Total plasma calcium level was significantly lower in female patients receiving simvastatin in comparison with non-statins group (p < 0.05; Fig. Fig.1).1). Calcium concentration of simvastatin “+” group was below the normal range of applied method (normal range 2.1–2.6 mmol/l). The difference in silicon plasma level between analyzed study groups did not reach statistical significance (p > 0.05; Fig. Fig.1).1). Plasma silicon concentration of both study groups remained within the normal range of the applied method (a reference range is 12.02–30.07 μmol/l). The mean of free simvastatin level in the plasma was 9.02 ± 1.18 ng/ml. The correlation analysis showed a significant positive relationship between silicon and simvastatin level (r = 0.3, p = 0.03). There was statistically insignificant (r = −0.2, p = 0.1) negative correlation between calcium and simvastatin plasma level.
The pathogenesis of osteoarthritis in postmenopausal women still remains unclear. Simvastatin, a lipid-lowering agent, is the most prescribed drug in the population of postmenopausal patients. The objective of our study was to evaluate the simvastatin effect on calcium and silicon plasma level in postmenopausal, osteoarthritic female patients.
Previous studies have shown that calcium and silicon are significant elements involved in bone and joint functioning, especially in older people [9, 12]. Calcium is strongly associated with bone and joint health. It was reported that women with low calcium intake more often suffered from osteoporosis and osteoarthritis . Bergillos-Meca et al.  showed that the bioavailability of calcium was significantly higher in fermented milk containing the probiotic bacteria Lactobacillusfermentum D3. Our results suggest that simvastatin can contribute to the decrease of calcium concentration in the plasma. The negative correlation between simvastatin vs. calcium plasma levels was observed; however, it did not reach statistical significance. These findings are surprising in the light of previous studies that revealed lower incidence of fracture after statin use. The presence of low calcium in the blood usually is associated with the increased risk of vertebral fractures , but our results indicated the reduction of calcium in simvastatin-treated group. Tikiz et al.  reported that simvastatin treatment affects bone metabolism positively in a short time period. Clockaerts et al.  showed that statin use is strongly associated with more than 50 % reduction in progression of osteoarthritis of the knee. Observed decrease of calcium plasma level in simvastatin-treated group theoretically can be due to the intense use of calcium for bone recovery. Unfortunately, other study did find neither the stimulation of bone formation by simvastatin nor an elevation of osteoblast activity under in vivo conditions .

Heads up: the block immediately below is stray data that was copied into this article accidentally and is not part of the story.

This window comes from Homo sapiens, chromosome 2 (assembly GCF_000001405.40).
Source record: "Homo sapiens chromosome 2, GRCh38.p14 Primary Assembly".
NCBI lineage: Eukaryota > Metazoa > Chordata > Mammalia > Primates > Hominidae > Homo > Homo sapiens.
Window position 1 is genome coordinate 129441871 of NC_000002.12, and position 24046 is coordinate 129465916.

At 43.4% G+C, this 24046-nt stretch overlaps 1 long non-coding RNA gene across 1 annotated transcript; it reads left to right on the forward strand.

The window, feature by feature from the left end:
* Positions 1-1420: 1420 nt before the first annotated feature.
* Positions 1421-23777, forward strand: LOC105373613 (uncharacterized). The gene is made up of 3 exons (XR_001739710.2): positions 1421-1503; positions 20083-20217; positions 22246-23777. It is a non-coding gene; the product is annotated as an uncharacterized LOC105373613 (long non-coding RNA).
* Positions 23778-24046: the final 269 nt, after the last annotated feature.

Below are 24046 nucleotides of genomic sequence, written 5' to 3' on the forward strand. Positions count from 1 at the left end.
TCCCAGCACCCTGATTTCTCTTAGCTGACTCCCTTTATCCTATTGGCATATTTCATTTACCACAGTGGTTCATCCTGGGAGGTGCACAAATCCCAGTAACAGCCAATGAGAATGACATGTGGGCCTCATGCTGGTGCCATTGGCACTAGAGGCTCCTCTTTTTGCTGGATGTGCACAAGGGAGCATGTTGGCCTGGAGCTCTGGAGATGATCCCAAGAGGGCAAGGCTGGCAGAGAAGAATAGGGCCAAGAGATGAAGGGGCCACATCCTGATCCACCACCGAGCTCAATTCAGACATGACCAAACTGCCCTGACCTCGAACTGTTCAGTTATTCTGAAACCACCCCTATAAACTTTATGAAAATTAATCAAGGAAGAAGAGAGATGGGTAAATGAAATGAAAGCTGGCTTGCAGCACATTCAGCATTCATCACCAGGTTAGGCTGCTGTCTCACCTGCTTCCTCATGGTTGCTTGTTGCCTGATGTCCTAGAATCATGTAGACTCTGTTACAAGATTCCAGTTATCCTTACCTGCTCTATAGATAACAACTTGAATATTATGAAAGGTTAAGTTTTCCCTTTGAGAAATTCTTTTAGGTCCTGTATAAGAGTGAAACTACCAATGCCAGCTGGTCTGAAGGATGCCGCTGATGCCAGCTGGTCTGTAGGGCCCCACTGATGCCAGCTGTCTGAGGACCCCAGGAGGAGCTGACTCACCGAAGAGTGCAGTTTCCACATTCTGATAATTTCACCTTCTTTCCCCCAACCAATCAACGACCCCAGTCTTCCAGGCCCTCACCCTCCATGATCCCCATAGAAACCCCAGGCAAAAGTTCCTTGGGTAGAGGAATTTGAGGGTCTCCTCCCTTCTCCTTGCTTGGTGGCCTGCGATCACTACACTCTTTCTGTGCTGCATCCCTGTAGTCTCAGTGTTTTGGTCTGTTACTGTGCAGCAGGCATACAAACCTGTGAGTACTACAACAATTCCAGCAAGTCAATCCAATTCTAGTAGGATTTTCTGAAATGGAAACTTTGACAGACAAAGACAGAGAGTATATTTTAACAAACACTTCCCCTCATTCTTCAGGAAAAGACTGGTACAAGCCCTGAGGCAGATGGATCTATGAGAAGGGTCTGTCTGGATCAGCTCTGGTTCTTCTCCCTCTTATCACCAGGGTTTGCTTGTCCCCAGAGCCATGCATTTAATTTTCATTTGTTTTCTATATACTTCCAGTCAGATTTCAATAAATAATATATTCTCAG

The dietary consumption of trace elements including silicon has been previously correlated with bone mass [12, 25]. Decreased incidences of bone fracture have been found in Asians and Indians, whose foods are relatively rich in various nutrients including silicon . On the basis of the study performed on ovariectomized rats, Kim et al.  put forward the hypothesis that silicon supplementation can prevent osteoporosis in postmenopausal women whose calcium intake is insufficient. It has been found that oral silicon administration results in an increase in the bone density and improves bone formation . Jugdaohsingh et al.  suggested that higher dietary silicon intake in men and young women might be beneficial in their skeletal health. They suggested as well that hormonal changes after menopause attenuate any positive effect on the bone. Silicon intake is strongly associated with bone mineral density (BMD) in premenopausal women, whereas no correlation has been found in postmenopausal women . To the best of our knowledge, this is the first study evaluating the effect of simvastatin on silicon plasma level. Although no significant difference in silicon plasma level between simvastatin-treated and non-treated group was found, the positive correlation between simvastatin and silicon plasma levels can suggest that the statin is one of the potential factor affecting silicon concentration in the plasma. Nevertheless, the correlation between silicon plasma level and simvastatin is weak, probably due to the fact that the simvastatin contains silicon dioxide as an inactive ingredient. Due to unclear metabolism of silicon, the direct mechanism of statins on silicon plasma level is still the subject of speculation. Further in vivo and in vitro studies should be focused on explanation of molecular mechanism of simvastatin and other statins influence on calcium and silicon plasma levels.
The study was supported by the Medical University of Lublin.
The study was approved by the Bioethical Committee of the Medical University in Lublin.
The authors declare that they have no competing interests.